When Ted Cruz dropped out of the GOP presidential race, making Trump the de facto nominee, the very first thing Strzok said upon hearing the news from Page was, “Now the pressure really starts to finish MYE” — i.e., “Mid Year Exam,” the code name for the Clinton caper. The best way to “stop” Trump was to free Hillary to beat him. So, the bureau simultaneously labored to close the case on her and invent a case on him.
Everything McCarthy says is absolutely true. I’m going to add one point, which is that we don’t even need to analyze the facts as McCarthy does.
What I find unacceptable, indeed delusional, is the IG’s definition of “bias.” Let me explain it from the lawyer’s viewpoint (while pointing out that Horowitz and his team are lawyers).
Here’s the way it goes if you’re a lawyer, sizing up a jury: Lawyers understand that everyone has biases, or filters, through which he or she views the world. In many, indeed most, situations, our biases are are acceptable and are relevant only insofar as they affect our own decisions in life. For example, the fact that you are fond of cops because your dad was a cop is a fairly irrelevant matter in most areas of life. You might like donuts more than the next person, or follow a police-friendly feed on Twitter, but your preference (or bias or filter) does not affect justice or safety or honor. However, if you’re being sized up for a jury in a DUI case, and the defense is police malfeasance, your strong fondness for cops is an unacceptable bias. The defense attorney will act strenuously to ensure that you’re not on the jury.
Likewise, if you’re an FBI agent who loathes Trumps and loves Hillary, but your beat is organized crime in North Dakota, your political preferences in the run-up and follow-up to the 2016 election are irrelevant. However, if you have those same biases and you’re working on either the Hillary or the Trump investigation, those biases should presumptively disqualify you from working on the case(s), in the same way that the cop lover shouldn’t be a jury on a case that has as its central issue police behavior.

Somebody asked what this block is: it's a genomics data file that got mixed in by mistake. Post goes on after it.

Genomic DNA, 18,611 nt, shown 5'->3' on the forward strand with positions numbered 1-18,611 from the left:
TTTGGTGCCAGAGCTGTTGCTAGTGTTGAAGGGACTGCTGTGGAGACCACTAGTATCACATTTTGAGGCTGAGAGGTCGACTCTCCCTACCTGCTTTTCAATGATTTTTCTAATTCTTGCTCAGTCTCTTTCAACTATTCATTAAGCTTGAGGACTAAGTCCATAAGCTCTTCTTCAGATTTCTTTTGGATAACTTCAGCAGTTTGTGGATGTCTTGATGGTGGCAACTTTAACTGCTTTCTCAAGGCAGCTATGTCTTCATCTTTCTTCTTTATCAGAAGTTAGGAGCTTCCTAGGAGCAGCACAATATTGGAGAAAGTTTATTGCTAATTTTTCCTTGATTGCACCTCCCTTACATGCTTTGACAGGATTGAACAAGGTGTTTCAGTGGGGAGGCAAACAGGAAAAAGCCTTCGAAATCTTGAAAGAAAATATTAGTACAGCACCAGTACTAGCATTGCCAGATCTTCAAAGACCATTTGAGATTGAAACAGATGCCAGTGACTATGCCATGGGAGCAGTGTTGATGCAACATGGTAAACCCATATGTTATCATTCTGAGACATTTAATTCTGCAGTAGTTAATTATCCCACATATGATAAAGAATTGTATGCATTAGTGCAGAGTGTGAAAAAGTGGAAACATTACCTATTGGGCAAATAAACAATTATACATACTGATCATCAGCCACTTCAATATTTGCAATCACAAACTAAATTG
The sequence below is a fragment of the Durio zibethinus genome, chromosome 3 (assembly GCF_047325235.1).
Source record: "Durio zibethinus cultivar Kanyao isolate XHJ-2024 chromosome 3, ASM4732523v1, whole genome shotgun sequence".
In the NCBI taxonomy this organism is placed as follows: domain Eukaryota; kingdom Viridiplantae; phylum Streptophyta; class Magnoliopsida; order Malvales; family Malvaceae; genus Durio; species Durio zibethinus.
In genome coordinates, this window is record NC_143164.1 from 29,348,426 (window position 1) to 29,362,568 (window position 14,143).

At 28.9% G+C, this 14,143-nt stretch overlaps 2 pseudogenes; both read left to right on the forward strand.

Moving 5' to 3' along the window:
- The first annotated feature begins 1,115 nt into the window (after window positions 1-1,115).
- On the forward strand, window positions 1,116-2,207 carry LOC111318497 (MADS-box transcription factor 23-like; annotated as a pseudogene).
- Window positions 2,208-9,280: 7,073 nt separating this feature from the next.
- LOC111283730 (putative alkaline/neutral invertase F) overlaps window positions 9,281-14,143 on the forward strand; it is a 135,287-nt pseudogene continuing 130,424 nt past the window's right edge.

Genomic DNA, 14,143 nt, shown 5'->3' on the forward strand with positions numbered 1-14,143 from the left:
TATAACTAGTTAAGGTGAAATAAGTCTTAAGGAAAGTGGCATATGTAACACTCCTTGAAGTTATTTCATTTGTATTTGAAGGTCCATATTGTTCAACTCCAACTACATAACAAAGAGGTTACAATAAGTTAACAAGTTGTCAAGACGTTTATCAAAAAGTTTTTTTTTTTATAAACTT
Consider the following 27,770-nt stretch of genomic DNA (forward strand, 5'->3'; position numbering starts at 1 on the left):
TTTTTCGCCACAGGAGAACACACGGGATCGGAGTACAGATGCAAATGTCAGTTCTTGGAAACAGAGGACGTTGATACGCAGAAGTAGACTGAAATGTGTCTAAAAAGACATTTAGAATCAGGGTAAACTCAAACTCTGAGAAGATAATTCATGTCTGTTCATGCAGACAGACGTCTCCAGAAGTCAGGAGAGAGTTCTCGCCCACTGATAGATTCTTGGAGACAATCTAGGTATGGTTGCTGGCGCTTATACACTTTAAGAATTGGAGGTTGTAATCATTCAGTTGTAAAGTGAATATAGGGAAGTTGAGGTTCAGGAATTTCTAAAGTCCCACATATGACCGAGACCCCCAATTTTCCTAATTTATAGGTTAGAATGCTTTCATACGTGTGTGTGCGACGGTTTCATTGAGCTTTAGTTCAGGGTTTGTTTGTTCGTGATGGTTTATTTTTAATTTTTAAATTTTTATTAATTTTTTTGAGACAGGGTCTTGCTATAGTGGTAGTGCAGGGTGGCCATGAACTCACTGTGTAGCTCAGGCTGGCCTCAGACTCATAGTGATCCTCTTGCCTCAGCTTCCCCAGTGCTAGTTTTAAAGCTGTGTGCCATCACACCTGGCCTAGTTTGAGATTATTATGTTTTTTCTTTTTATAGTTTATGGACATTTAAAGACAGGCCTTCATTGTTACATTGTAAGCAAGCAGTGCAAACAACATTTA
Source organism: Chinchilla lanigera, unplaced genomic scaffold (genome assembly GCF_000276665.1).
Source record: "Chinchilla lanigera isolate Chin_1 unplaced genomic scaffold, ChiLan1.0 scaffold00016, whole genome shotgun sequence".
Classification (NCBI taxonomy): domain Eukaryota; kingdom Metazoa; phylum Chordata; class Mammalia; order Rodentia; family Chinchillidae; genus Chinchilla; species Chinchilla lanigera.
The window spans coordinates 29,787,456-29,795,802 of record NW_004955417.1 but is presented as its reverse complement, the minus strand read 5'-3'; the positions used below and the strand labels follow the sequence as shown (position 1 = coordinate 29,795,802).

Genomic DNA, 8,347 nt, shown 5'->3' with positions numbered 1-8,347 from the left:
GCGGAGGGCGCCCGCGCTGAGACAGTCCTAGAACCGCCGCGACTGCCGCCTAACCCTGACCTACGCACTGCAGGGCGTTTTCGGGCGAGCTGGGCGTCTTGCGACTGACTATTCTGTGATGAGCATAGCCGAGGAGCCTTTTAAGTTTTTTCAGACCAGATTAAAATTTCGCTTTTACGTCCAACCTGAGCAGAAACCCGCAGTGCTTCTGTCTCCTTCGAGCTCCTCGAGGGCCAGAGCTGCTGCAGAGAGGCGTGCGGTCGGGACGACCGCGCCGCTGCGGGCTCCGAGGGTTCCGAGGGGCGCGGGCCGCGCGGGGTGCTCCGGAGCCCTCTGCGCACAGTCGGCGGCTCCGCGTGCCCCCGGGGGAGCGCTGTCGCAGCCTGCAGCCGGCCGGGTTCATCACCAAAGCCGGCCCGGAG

Once Horowitz identified the blazing, oozing contempt that animated top FBI officials on the Hillary and Trump cases, that should have been game over. Just as Comey overreached by imputing a lack of intent to Hillary, so did Horowitz overreach by stating that, manifest biases notwithstanding, it was still possible that these biases did not affect the FBI agents’ behavior. It was not Horowitz’s responsibility to speculate about the effect of the bias. It was enough that the bias was there and that the FBI not only didn’t bar these agents from working the cases, it encouraged them.
(And yes, I’m perfectly aware that the facts Horowitz adduced showed that the Fibbies repeatedly acted on their bias, all to Hillary’s benefit. I’m just challenging Horowitz’s own standards here, rather than making a whole argument about his erroneous, ridiculous conclusions.)
I applaud Horowitz for honestly reporting the facts; I consider him a coward and a failure for refusing to reach the obvious conclusion to be derived from those facts: the Clinton investigation was completely, irreparably, and possibly criminally compromised by agents whose biases went to the heart of the case.